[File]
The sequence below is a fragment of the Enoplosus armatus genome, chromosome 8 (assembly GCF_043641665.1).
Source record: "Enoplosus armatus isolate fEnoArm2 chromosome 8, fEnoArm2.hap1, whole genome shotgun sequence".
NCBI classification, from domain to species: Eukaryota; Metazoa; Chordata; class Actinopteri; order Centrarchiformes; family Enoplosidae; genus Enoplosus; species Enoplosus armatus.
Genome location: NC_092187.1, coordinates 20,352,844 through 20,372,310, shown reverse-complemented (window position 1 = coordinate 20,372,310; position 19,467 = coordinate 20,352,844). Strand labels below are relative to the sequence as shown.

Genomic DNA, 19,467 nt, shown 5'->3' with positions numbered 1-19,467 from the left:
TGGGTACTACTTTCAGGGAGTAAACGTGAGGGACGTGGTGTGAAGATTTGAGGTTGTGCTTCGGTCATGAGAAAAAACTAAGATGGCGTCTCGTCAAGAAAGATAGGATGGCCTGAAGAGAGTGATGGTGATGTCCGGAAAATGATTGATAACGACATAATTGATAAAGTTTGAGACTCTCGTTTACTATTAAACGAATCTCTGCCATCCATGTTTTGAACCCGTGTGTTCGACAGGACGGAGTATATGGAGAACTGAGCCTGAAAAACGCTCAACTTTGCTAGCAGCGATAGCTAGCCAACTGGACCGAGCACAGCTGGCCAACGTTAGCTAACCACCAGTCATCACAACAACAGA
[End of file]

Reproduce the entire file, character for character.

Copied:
The sequence below is a fragment of the Enoplosus armatus genome, chromosome 8 (assembly GCF_043641665.1).
Source record: "Enoplosus armatus isolate fEnoArm2 chromosome 8, fEnoArm2.hap1, whole genome shotgun sequence".
NCBI classification, from domain to species: Eukaryota; Metazoa; Chordata; class Actinopteri; order Centrarchiformes; family Enoplosidae; genus Enoplosus; species Enoplosus armatus.
Genome location: NC_092187.1, coordinates 20,352,844 through 20,372,310, shown reverse-complemented (window position 1 = coordinate 20,372,310; position 19,467 = coordinate 20,352,844). Strand labels below are relative to the sequence as shown.

Genomic DNA, 19,467 nt, shown 5'->3' with positions numbered 1-19,467 from the left:
TGGGTACTACTTTCAGGGAGTAAACGTGAGGGACGTGGTGTGAAGATTTGAGGTTGTGCTTCGGTCATGAGAAAAAACTAAGATGGCGTCTCGTCAAGAAAGATAGGATGGCCTGAAGAGAGTGATGGTGATGTCCGGAAAATGATTGATAACGACATAATTGATAAAGTTTGAGACTCTCGTTTACTATTAAACGAATCTCTGCCATCCATGTTTTGAACCCGTGTGTTCGACAGGACGGAGTATATGGAGAACTGAGCCTGAAAAACGCTCAACTTTGCTAGCAGCGATAGCTAGCCAACTGGACCGAGCACAGCTGGCCAACGTTAGCTAACCACCAGTCATCACAACAACAGA